Governments around the world are facing a new reality of having to show ratings agencies such as S&P and Moody’s their ability to keep their deficits and debt growths under control. The reality is that many governments are running debts equal to 45 percent or more of their GDP. Many are also running double-digit deficits on top of these debt loads. As we’ve seen in Europe, the inability to relay confidence in a government’s finances can have dire consequences. Borrowing costs can escalate, credibility of financial management can erode and governments may be forced to pay additional interest charges, all of which can cripple the financial viability of a government organization.
In this new environment, governments are trying to grapple with two opposing issues at once: lowering spending, yet at the same time raising productivity to increase the ongoing movement of trade and business to boost GDP.
While transfers for healthcare, education and transportation projects often account for an excess of 80 percent of a typical annual budget, these are often the services that governments do not wish to curtail. When one looks at the remaining expenditures after transfers, payroll is typically the next largest expense, representing as much as 50 percent of a remaining budget. Thus, given these expense ratios of most governments, it is payroll that is typically targeted first to lower spending. In the short term, many governments are scaling down their staffing levels to address short term financial expenses.
However, in the long term, many governments will face large attrition rates as Baby Boomers start to retire. To this end, many governments have already indicated that they do not plan to replace these personnel at the same rate of attrition. This will result in smaller governments in the future. But are smaller versions of the SAME governments the answer?
From the policy and regulation perspective, a reduced workforce will drastically impact the ability of governments to solicit stakeholder input, write legislation and liase with industry, labour and other third parties—which are all key to crafting effective policies that drive business growth and economic progress. It will also constrain the speed by which policy changes can occur to accommodate new business development and growth.
Although the immediate impact of a reduced workforce will be marginally felt, as time moves on and issues arise, this impact will start to have a snowball effect on the ability of governments to compete in the global market. This will become increasingly apparent as industry and businesses decide not to allocate their investment dollars to regions with poor policy track records. While a smaller government workforce may be inevitable, the key for governments to succeed in this new environment will be to empower fewer employees to do more with less.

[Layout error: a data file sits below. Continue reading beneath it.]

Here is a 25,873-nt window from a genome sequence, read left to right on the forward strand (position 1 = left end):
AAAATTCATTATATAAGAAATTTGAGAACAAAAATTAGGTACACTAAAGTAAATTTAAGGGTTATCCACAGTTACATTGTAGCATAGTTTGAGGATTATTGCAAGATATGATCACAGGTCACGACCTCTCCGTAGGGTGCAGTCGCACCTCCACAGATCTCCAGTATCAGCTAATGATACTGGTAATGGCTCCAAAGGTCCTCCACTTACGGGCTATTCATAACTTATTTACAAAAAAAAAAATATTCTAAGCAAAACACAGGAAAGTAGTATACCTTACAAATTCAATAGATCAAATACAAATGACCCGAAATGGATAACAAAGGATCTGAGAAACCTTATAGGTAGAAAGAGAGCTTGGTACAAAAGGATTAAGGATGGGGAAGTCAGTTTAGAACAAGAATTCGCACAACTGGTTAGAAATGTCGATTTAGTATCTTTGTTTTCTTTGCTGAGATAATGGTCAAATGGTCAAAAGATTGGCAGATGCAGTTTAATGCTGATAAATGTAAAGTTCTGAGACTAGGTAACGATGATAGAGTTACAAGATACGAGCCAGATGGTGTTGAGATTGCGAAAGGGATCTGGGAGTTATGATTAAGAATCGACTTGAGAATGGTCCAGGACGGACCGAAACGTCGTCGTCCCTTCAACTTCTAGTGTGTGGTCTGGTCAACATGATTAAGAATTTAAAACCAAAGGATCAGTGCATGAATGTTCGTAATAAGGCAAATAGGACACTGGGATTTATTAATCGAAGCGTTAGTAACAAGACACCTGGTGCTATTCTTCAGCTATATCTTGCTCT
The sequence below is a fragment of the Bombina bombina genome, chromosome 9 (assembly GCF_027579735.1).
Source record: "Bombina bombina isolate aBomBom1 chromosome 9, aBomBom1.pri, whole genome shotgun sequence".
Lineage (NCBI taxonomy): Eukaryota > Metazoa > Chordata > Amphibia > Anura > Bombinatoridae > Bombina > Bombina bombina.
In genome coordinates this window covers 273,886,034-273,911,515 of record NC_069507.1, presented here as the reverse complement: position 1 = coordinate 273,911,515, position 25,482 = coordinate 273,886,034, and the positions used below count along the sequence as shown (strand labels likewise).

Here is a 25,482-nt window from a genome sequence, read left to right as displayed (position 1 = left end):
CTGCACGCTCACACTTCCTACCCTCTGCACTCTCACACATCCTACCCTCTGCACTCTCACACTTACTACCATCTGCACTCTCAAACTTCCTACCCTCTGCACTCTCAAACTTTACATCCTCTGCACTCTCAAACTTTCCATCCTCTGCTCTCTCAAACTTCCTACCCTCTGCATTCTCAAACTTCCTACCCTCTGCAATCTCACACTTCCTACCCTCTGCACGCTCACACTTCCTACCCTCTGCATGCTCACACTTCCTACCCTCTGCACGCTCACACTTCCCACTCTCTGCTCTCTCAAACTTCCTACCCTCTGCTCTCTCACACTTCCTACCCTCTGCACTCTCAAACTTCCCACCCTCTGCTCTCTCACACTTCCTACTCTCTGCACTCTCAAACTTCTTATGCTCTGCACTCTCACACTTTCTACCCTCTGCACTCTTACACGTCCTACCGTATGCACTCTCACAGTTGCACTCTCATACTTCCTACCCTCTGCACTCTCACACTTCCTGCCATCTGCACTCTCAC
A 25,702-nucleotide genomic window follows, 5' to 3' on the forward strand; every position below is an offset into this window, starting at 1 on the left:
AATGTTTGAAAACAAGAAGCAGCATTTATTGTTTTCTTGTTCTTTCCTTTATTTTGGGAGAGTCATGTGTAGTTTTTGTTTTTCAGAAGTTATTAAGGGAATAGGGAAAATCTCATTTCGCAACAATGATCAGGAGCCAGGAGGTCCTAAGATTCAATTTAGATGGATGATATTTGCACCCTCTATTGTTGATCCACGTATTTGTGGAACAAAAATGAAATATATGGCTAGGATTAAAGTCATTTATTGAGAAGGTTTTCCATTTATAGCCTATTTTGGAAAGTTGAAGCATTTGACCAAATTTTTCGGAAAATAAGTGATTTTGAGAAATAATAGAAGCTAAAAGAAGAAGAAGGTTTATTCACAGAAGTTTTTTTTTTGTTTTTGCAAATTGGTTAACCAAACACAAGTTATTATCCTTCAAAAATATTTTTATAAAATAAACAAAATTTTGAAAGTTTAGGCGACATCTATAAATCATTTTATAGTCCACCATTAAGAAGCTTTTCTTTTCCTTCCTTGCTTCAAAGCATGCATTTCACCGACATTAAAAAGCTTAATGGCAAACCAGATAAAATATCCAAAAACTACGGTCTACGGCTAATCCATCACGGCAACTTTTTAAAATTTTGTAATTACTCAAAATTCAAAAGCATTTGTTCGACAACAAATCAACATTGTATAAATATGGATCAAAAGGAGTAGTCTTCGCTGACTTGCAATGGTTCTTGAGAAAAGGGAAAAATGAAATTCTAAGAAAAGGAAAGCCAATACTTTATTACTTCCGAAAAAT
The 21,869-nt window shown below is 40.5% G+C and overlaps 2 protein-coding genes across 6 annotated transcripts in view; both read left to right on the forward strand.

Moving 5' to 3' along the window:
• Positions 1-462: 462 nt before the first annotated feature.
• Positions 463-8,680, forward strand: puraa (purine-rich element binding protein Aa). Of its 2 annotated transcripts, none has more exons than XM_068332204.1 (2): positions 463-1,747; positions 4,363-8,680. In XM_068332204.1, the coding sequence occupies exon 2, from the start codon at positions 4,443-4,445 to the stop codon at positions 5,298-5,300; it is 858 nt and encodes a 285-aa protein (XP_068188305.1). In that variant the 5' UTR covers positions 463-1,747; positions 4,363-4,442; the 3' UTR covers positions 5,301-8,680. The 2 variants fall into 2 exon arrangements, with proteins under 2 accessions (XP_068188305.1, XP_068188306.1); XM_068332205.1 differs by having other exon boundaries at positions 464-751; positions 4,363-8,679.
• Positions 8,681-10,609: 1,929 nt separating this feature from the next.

Using workforce modernization to strike a new balance
Given this perfect storm of competing initiatives—the need to reduce costs while boosting productivity to stimulate business growth—governments at all levels should be looking at workplace modernization initiatives to help address the complexity of this challenge. Leveraging new technological capabilities that are deployed strategically, governments can enable smaller workforces to collaborate more effectively not only with each other, but with external stakeholders to facilitate policies and legislation that drives business growth.
While many governments have leveraged technology such as SharePoint Portal server and Microsoft Office to boost worker productivity, in many instances, they have not put forward true workplace modernization initiatives that look at the business processes, provide the proper training, and establish goals upfront to drive measurable outcomes. Without this holistic approach, many of these projects have resulted in a smattering of technology investments that do not allow government organizations to realize their true productivity potential. When done right, however, the impact of a workforce modernization initiative can be truly transformative. Consider this UK case study featuring a workforce modernization initiative spearheaded by the West Yorkshire Fire & Rescue Service.
Back in the late 80s and early 90s, Office productivity tools were used to replace the typing pools that once existed. But since then, many organizations have not evolved far beyond this first step. Given the fiscal demands of today’s economic environment, government organizations need to broaden their workforce modernization practices to boost the productivity of smaller workforces. By doing this strategically, governments can both reduce costs and boost productivity, allowing them to appease ratings agencies and effectively manage policy and legislation changes to promote business and economic growth.
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